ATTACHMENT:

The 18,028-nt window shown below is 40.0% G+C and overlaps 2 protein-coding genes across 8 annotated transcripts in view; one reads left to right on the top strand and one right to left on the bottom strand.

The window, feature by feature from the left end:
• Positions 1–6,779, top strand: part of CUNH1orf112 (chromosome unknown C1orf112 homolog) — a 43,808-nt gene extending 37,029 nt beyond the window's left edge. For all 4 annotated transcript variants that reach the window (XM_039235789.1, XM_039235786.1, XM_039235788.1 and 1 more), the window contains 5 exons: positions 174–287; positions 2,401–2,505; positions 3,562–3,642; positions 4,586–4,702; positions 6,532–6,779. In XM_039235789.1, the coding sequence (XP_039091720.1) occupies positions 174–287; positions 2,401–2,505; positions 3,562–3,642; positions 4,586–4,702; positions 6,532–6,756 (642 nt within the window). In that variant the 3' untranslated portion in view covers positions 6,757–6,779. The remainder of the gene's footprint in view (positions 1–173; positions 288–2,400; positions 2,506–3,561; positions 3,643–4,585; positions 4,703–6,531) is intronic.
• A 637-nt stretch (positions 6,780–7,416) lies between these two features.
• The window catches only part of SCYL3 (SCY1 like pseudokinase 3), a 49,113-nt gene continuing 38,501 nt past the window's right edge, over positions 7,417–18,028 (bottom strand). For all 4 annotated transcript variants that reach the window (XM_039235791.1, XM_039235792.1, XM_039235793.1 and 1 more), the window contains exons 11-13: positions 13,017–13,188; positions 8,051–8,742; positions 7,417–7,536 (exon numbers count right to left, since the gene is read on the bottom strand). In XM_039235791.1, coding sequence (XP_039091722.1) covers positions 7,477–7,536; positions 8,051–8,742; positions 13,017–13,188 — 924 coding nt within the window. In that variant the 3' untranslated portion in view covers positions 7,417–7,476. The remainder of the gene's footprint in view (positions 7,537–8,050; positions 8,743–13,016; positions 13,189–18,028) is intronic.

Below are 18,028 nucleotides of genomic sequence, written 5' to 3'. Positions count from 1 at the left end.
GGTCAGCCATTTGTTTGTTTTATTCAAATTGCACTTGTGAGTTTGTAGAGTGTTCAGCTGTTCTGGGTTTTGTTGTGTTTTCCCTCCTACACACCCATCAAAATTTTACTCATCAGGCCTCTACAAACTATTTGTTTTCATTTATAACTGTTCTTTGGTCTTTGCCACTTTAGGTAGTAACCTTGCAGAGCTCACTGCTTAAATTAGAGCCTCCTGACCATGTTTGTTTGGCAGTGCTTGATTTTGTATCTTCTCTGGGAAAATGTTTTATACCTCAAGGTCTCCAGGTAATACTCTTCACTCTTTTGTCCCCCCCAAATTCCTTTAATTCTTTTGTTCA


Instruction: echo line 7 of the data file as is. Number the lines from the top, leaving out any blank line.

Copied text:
GGTCAGCCATTTGTTTGTTTTATTCAAATTGCACTTGTGAGTTTGTAGAGTGTTCAGCTGTTCTGGGTTTTGTTGTGTTTTCCCTCCTACACACCCATCAAAATTTTACTCATCAGGCCTCTACAAACTATTTGTTTTCATTTATAACTGTTCTTTGGTCTTTGCCACTTTAGGTAGTAACCTTGCAGAGCTCACTGCTTAAATTAGAGCCTCCTGACCATGTTTGTTTGGCAGTGCTTGATTTTGTATCTTCTCTGGGAAAATGTTTTATACCTCAAGGTCTCCAGGTAATACTCTTCACTCTTTTGTCCCCCCCAAATTCCTTTAATTCTTTTGTTCA